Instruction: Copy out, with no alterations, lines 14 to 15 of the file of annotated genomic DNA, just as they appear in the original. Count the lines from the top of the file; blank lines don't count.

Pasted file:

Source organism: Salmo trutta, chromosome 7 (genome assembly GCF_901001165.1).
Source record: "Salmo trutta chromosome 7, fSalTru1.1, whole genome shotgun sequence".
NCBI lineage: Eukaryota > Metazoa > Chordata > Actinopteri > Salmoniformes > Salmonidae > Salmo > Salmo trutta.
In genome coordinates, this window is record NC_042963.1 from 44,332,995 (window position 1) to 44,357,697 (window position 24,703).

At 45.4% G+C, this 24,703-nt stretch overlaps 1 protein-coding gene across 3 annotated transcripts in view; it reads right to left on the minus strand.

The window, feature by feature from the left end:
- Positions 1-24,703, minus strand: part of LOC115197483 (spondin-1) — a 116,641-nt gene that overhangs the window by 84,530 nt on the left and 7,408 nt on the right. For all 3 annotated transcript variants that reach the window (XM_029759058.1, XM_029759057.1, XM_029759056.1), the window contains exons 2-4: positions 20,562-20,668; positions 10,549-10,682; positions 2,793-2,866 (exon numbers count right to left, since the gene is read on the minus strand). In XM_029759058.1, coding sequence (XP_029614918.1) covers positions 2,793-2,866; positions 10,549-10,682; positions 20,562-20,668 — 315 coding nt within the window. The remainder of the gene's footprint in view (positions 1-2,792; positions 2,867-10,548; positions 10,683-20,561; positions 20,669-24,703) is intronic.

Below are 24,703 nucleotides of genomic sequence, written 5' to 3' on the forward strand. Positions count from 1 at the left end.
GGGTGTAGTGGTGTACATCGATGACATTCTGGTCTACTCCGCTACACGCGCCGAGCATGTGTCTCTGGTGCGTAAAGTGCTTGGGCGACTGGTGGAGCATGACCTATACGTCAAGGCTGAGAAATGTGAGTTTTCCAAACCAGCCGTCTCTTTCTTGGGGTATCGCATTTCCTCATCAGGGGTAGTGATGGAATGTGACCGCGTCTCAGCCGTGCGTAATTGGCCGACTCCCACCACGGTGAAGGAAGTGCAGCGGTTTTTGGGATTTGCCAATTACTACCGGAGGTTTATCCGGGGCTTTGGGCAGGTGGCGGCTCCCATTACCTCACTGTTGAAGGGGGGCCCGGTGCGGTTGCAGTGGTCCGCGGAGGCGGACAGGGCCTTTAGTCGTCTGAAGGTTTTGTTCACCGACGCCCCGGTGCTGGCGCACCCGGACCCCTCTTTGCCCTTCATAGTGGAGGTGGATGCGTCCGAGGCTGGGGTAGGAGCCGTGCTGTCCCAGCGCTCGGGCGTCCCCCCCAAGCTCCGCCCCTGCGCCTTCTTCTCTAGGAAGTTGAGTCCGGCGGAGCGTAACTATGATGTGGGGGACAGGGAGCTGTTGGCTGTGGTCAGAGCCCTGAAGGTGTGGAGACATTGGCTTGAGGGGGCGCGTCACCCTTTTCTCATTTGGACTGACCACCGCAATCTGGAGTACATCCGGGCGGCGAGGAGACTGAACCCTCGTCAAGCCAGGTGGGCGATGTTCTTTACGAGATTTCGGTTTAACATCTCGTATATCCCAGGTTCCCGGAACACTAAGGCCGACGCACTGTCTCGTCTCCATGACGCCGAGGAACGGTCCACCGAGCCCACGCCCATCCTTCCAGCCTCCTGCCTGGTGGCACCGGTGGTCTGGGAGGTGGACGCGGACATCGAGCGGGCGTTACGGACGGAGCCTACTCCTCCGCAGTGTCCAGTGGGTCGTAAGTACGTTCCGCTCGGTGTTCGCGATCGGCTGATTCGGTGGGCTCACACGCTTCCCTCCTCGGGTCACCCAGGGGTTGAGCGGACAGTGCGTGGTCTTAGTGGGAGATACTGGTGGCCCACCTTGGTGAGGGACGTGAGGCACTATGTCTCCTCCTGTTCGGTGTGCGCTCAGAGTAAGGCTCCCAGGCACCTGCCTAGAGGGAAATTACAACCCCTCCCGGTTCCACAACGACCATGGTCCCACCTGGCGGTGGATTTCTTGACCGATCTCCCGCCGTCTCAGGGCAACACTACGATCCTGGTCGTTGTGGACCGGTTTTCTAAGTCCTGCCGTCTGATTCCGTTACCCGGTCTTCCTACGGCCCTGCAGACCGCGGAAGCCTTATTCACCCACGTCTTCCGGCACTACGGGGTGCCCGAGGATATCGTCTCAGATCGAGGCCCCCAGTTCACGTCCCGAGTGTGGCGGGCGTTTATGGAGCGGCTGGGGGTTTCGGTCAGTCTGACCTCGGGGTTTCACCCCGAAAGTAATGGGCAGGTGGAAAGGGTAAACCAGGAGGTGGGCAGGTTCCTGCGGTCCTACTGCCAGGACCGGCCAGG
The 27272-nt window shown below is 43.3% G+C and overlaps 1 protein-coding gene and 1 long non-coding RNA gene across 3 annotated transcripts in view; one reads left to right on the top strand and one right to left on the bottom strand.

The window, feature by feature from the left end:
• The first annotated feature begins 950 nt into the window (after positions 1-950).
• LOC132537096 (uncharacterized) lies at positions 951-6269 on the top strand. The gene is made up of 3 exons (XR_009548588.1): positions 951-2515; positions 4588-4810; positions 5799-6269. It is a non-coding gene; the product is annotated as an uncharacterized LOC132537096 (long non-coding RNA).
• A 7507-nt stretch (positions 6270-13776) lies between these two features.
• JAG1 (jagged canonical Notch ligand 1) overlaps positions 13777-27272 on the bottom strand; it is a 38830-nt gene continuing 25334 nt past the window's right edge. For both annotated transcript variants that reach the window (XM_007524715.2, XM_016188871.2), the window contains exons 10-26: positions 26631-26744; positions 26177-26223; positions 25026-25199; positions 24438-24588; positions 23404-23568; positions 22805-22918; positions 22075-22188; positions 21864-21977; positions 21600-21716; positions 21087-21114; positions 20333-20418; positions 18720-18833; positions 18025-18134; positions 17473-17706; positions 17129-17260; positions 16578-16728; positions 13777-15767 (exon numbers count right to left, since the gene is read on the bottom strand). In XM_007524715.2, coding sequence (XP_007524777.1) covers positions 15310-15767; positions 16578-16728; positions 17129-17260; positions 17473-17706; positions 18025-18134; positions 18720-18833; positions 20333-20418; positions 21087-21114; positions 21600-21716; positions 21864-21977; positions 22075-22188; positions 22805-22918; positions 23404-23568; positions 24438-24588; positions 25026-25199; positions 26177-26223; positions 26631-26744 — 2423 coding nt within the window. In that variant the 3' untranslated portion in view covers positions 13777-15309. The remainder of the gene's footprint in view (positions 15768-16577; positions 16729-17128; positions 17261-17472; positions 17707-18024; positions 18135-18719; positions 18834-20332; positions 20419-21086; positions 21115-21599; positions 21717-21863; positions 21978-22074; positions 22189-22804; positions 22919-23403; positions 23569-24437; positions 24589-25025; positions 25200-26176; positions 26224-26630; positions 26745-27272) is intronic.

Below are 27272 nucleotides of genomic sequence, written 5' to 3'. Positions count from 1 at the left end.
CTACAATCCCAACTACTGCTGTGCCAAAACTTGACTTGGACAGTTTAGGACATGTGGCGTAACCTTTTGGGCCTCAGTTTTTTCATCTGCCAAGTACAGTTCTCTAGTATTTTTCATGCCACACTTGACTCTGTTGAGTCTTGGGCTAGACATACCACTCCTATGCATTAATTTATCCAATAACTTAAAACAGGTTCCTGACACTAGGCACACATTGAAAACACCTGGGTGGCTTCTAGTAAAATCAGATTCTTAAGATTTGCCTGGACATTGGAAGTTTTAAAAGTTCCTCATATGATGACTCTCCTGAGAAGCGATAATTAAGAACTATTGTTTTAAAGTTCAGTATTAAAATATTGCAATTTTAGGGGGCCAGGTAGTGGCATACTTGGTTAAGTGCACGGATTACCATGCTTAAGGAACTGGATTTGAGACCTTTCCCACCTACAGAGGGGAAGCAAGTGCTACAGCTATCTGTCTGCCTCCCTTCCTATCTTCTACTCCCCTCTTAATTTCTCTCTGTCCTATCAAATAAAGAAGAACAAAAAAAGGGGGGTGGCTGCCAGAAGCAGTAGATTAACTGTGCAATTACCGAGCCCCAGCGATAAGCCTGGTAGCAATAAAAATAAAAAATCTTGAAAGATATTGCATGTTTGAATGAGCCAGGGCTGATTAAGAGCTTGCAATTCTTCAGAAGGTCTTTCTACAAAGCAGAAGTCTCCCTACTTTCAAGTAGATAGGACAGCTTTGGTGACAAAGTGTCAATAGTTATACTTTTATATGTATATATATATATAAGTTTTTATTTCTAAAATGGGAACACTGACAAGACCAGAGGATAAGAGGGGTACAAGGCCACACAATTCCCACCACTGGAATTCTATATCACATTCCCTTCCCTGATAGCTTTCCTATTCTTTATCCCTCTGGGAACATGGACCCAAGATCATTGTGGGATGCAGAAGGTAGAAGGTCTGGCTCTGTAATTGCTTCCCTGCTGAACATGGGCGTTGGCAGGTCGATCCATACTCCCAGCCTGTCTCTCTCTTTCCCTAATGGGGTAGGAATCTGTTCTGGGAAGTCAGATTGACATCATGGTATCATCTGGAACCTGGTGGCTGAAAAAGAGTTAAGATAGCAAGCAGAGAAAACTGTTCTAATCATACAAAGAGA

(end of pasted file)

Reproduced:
• A 7507-nt stretch (positions 6270-13776) lies between these two features.
• JAG1 (jagged canonical Notch ligand 1) overlaps positions 13777-27272 on the bottom strand; it is a 38830-nt gene continuing 25334 nt past the window's right edge. For both annotated transcript variants that reach the window (XM_007524715.2, XM_016188871.2), the window contains exons 10-26: positions 26631-26744; positions 26177-26223; positions 25026-25199; positions 24438-24588; positions 23404-23568; positions 22805-22918; positions 22075-22188; positions 21864-21977; positions 21600-21716; positions 21087-21114; positions 20333-20418; positions 18720-18833; positions 18025-18134; positions 17473-17706; positions 17129-17260; positions 16578-16728; positions 13777-15767 (exon numbers count right to left, since the gene is read on the bottom strand). In XM_007524715.2, coding sequence (XP_007524777.1) covers positions 15310-15767; positions 16578-16728; positions 17129-17260; positions 17473-17706; positions 18025-18134; positions 18720-18833; positions 20333-20418; positions 21087-21114; positions 21600-21716; positions 21864-21977; positions 22075-22188; positions 22805-22918; positions 23404-23568; positions 24438-24588; positions 25026-25199; positions 26177-26223; positions 26631-26744 — 2423 coding nt within the window. In that variant the 3' untranslated portion in view covers positions 13777-15309. The remainder of the gene's footprint in view (positions 15768-16577; positions 16729-17128; positions 17261-17472; positions 17707-18024; positions 18135-18719; positions 18834-20332; positions 20419-21086; positions 21115-21599; positions 21717-21863; positions 21978-22074; positions 22189-22804; positions 22919-23403; positions 23569-24437; positions 24589-25025; positions 25200-26176; positions 26224-26630; positions 26745-27272) is intronic.